Posted by CaptainBinky | Posted in Stuff | Posted on 08-06-2012
What does it actually mean to be indie anyway? Yes, technically, to be indie simply means you are independent, but in the context of talking about ‘indie games’ the word carries more baggage than simply the lack of publisher.
To some, ‘indie’ is literally just short for ‘independent’ which qualifies Valve as an indie studio. Others deem Mojang as ‘not really indie any more’ purely on the basis that they’ve made loads of money. Personally, I’ve always had a rather hazy definition where ‘indie’ is kind of a subset of independent studios – basically if you have full-time staff, you’re now independent. The trouble with a definition like that is that there is some perceived value in being indie – like the indie scene is where the cool kids play and to be indie is therefore to be cool. But if the term includes everyone from Joe Bloggs making a game for shits and giggles right up to Valve, then there’s practically no meaning to the term what-so-ever. So what’s the point of it at all?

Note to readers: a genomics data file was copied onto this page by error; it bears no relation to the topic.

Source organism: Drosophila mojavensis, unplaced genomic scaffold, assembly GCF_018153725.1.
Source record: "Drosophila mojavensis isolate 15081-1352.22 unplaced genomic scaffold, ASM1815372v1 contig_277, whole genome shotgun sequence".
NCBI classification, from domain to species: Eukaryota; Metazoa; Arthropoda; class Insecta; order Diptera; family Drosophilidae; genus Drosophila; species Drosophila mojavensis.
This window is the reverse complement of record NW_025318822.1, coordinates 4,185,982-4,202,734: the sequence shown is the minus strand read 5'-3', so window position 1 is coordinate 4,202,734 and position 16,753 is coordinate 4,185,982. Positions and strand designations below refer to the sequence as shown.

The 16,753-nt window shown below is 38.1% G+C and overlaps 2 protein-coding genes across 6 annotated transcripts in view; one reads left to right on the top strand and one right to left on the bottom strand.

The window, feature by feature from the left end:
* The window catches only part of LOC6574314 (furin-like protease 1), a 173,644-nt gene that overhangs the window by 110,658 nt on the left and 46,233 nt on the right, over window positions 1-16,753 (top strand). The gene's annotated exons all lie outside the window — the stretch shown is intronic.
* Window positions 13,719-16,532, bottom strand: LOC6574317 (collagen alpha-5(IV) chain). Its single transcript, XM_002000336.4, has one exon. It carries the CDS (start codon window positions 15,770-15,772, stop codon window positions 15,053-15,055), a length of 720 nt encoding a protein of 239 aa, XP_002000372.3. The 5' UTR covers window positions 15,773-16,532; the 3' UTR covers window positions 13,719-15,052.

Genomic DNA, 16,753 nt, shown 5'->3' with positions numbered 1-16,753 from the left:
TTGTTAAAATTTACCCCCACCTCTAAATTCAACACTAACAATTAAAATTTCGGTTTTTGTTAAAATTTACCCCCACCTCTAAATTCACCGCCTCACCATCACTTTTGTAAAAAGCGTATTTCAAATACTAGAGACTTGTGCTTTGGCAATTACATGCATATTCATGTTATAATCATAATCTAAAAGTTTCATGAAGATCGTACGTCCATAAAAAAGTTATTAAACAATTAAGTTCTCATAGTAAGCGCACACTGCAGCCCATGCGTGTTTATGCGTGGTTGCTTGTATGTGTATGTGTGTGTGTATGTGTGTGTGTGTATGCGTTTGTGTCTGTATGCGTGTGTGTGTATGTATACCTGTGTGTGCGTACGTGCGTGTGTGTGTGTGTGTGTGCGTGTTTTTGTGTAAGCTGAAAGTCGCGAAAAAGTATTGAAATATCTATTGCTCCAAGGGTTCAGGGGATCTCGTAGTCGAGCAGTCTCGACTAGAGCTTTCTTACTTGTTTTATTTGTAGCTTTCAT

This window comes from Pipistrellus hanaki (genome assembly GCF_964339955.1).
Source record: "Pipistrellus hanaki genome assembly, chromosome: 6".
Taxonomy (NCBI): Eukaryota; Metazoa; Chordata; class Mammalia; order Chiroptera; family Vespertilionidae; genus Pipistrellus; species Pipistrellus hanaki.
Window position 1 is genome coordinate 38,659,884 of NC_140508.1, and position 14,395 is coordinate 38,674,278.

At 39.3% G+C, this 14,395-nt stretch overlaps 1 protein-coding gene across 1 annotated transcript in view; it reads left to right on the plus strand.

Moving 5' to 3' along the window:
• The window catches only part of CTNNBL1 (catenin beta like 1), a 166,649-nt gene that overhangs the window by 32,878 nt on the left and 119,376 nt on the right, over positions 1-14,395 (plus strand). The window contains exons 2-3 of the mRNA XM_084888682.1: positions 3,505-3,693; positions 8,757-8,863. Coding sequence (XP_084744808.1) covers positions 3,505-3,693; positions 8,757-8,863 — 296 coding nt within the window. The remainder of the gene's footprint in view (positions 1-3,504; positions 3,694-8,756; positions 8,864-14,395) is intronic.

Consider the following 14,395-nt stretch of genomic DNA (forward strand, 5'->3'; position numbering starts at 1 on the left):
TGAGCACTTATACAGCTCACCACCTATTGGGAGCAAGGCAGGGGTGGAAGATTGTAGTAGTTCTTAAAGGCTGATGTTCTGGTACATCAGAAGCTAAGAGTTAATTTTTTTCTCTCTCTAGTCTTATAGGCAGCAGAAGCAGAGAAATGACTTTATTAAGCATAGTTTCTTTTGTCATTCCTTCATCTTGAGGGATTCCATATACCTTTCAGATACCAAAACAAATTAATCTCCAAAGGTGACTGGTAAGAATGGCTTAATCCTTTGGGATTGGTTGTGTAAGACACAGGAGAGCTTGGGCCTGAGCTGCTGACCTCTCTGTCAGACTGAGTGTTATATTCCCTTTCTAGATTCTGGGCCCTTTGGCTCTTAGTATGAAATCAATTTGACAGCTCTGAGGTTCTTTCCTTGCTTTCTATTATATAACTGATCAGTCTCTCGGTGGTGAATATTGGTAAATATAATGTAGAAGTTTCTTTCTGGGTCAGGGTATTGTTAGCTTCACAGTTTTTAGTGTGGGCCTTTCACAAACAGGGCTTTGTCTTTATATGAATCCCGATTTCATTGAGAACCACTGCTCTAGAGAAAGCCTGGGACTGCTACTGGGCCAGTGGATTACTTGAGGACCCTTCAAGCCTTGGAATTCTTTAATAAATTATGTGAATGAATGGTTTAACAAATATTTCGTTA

As much as there’s a positive element to being indie, there’s also a drawback. It’s really not at all uncommon to find people questioning, “why is an indie game more than $15?” because obviously it couldn’t possibly be worth that if it’s indie, right? There’s no way the game could have cost a sufficient amount to fund that it would warrant a price tag like that – heck, many argue that if you’re a proper indie your game should be free, “I thought you guys were doing this for love?”
It all comes down to everyone having different ideas what it means, both within gamers and developers. And while there’s confusion and no concrete definition, it’s going to remain an almost entirely useless term.
That said, what being indie does somewhat consistently say, is some sort of development philosophy – openness with your user-base and willingness to tackle niche markets. That said, there’s nothing to stop you from calling yourself indie, tucking yourself behind a pseudo-corporate wall, and making a Farmville-clone – and you’d have every right to call yourself such. So even that hazy general-philosophy angle comes with the caveat, “well… most of them are like that. Probably. I haven’t done extensive research.”
There wouldn’t be a problem at all with any of this, if the term wasn’t so damn in vogue. With so much disillusionment with the commercial industry, DRM, online requirements, price tags, etc, there’s never been a better time to say, “hey! We’re not like those guys! We’re indie! Support us!” – and maybe that’s all it does mean: “We don’t really know what we are, we just know what we’re not. We’re not THEM”.